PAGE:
The initially euphoric reaction in off-hours trading to Krispy Kreme's (KKD) latest earnings report abated once the regular session got underway, though volume was considerably heavier than normal in the doughnut seller.
After climbing more than 10% following Wednesday's close, and remaining strong ahead of Thursday's open, the stock recently settled back to a gain of 1.4%, at $20.16. For a time, it was even negative for the day amid what has become a broad stock selloff. In later afternoon trade, 4.5 million shares of Krispy Kreme had changed hands, roughly quadruple the average amount for a full day. Part of that action, as well as the now-gone advance, may be from short sellers covering a portion of their position, which measured about 9.9% of Krispy Kreme's float at the end of February.
Just after Krispy Kreme reported, it looked as if a trend of significant post-earnings moves would continue. Though the five-year bull market has levitated many a stock, and the restaurants have shown an incredible ability to surge even amid muted traffic and cautious consumer spending, the jump in Krispy Kreme seemed perhaps outsized.
Although it raised its fiscal 2015 forecast to a profit of 73 cents to 79 cents, from 71 cents to 76 cents previously, the company acknowledged the improvement will get an assist from stock buybacks that are reducing the share count (Krispy Kreme's repurchase ability was increased by $30 million to a total of $80 million). That's long been a quick way for companies to prop up earnings per share without actually having to create more net income. However, in fairness to Krispy Kreme, it said it would probably earn $32.4 million to $34.8 million in 2015, up from the prior band of $31.3 million to $33.6 million. In any event, a guidance bump-up without the buyback factor may have led to a more sustained elevation.
Long, cold winter
The potential to split hairs aside, the outlook and Krispy Kreme's ongoing expansion talk was enough to overcome the fact that fourth-quarter adjusted earnings of 12 cents a share and revenue of $112.7 million fell short of analysts' estimates. Same-store sales, however, were slightly better than expected at 1.6% growth, despite being reduced by the same winter weather many shops have said hurt their results in recent months.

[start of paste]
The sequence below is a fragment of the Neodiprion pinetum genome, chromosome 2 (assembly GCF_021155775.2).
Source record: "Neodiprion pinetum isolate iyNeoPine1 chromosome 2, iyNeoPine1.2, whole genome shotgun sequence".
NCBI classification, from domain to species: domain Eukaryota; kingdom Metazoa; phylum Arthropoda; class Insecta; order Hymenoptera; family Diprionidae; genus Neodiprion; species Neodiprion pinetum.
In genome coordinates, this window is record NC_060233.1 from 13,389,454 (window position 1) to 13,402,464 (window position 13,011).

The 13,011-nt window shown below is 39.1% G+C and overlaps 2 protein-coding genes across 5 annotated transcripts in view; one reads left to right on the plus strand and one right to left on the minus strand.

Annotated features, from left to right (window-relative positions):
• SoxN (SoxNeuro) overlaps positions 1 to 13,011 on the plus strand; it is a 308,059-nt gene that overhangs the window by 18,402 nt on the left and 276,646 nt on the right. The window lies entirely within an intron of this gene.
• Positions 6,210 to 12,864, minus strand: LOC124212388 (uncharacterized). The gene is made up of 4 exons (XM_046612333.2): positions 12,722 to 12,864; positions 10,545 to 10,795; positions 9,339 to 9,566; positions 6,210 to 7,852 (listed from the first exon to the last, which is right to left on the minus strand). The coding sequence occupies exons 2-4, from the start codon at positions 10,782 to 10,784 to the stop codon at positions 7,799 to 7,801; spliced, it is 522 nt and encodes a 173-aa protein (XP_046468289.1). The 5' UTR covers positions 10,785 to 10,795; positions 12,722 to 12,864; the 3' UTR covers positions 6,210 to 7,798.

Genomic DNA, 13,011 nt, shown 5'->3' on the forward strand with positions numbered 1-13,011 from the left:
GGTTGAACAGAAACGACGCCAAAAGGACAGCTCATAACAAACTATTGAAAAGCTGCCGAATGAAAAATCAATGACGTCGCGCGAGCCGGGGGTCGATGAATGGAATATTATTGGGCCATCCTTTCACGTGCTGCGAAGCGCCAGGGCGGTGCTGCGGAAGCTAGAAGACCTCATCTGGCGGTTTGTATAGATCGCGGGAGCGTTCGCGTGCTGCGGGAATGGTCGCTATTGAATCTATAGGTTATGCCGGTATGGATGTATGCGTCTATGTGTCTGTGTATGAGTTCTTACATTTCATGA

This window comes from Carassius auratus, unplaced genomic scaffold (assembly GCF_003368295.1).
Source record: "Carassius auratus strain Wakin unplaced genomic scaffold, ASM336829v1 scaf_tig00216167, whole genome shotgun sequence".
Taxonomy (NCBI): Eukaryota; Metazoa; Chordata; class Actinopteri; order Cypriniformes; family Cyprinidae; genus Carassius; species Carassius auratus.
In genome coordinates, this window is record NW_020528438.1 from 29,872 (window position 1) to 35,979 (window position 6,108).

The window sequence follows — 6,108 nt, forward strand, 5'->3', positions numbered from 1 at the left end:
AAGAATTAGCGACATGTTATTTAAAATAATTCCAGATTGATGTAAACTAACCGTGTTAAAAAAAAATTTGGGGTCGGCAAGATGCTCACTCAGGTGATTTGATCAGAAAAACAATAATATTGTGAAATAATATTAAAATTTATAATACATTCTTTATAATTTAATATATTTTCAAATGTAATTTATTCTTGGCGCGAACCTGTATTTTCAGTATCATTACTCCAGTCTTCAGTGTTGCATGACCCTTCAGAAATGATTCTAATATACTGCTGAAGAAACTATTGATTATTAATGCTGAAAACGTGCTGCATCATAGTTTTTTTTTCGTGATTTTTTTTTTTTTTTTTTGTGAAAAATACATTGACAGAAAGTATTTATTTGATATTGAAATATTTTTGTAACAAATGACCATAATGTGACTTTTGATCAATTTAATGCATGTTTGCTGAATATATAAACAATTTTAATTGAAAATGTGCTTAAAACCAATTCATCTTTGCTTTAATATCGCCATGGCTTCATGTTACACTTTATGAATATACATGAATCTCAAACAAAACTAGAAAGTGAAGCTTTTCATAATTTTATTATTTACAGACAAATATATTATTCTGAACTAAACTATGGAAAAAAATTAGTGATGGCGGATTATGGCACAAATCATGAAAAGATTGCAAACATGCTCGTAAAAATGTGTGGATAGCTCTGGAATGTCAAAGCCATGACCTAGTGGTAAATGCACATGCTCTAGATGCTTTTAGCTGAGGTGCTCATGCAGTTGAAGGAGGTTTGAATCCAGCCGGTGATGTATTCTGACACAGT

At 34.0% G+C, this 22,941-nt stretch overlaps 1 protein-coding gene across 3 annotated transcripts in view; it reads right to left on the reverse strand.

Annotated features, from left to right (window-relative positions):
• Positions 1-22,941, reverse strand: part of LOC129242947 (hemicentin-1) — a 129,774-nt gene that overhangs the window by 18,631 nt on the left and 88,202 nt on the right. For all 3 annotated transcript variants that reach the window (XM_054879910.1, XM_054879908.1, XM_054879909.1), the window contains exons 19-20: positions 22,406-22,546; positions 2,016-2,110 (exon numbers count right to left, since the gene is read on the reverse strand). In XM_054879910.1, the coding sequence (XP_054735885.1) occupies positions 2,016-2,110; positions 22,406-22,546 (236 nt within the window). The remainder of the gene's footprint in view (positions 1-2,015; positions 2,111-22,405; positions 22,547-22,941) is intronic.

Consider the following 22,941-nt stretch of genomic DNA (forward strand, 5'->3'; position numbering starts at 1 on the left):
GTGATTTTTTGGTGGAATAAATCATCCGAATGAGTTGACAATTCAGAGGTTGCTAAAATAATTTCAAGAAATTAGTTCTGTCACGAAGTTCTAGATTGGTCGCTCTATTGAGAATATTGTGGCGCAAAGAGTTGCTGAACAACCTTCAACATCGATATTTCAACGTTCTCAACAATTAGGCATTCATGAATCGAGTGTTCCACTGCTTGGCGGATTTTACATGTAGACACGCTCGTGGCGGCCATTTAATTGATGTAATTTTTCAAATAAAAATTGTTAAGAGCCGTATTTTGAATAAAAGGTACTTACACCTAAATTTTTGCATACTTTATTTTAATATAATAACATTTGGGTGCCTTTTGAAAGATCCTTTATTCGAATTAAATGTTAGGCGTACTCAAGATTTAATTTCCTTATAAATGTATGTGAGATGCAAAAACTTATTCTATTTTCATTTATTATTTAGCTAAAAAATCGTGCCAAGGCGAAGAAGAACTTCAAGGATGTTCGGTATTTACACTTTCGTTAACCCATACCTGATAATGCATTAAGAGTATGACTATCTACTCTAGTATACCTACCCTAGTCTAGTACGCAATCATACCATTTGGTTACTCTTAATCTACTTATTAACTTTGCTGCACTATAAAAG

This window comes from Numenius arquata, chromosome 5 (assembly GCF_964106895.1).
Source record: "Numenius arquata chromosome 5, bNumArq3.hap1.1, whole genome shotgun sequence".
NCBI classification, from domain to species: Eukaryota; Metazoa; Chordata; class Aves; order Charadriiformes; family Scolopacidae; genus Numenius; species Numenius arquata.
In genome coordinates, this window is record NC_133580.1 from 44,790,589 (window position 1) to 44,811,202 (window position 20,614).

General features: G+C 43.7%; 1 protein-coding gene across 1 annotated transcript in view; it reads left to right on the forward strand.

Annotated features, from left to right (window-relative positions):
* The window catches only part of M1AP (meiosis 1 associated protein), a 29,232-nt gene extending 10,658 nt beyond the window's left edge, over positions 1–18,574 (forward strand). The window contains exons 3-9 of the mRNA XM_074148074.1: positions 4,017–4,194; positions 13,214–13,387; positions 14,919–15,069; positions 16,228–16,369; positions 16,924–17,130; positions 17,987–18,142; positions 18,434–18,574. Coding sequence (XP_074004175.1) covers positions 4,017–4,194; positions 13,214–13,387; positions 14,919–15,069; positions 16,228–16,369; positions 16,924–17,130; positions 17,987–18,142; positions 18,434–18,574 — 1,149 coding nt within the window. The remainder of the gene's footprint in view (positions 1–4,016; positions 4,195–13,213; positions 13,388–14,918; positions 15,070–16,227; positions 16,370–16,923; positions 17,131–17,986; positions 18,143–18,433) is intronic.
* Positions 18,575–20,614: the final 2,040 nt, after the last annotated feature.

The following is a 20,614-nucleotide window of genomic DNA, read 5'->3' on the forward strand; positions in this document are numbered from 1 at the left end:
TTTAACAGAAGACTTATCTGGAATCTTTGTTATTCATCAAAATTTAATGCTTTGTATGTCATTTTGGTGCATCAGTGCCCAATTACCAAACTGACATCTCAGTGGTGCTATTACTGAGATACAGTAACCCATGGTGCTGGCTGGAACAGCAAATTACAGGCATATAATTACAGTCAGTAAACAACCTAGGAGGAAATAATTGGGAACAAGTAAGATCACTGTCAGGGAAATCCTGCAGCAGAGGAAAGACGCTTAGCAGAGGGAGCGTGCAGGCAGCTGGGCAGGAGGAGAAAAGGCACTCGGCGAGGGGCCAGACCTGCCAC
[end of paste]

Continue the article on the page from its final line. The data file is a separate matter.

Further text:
Regardless of near-term stock swings, Krispy Kreme does have room to be optimistic. It's still a fairly small chain, totaling 828 locations at year end, and it's growing, with a goal of 1,300 stores in the U.S. and abroad by the start of 2017. Traffic is aiding in driving the same-store sales, and getting more customers in the door is a real challenge at many sectors of the restaurant arena. That's a tremendous plus for Krispy Kreme. And, more broadly, since it's seeing visitation flourish, that stands as some evidence that, despite the now-constant talk of obesity paired with the victory laps of better-for-you fast casual fare, there's still room for sweet doughy treats in the world.
Doughnuts notwithstanding, the coffee component is a critical part of Krispy Kreme's future. It signed a recent deal with Green Mountain (GMCR) surrounding single-serve Keurig brewers, and it will be distributing branded iced coffee at Wal-Mart (WMT) stores. This matters because Americans clearly can't get enough java. Consider the proliferation of Starbucks (SBUX), McDonald's (MCD) huge investments over the years in coffee, coffee's close association with Dunkin' Brands (DNKN) and Smucker's (SJM) multiple coffee acquisitions. As most of Krispy Kreme's stores are outside the United States, it's doing itself a favor if it can grab a bigger slice of the domestic coffee market share on store shelves and in kitchens.
And, of course, lift earnings at the same time.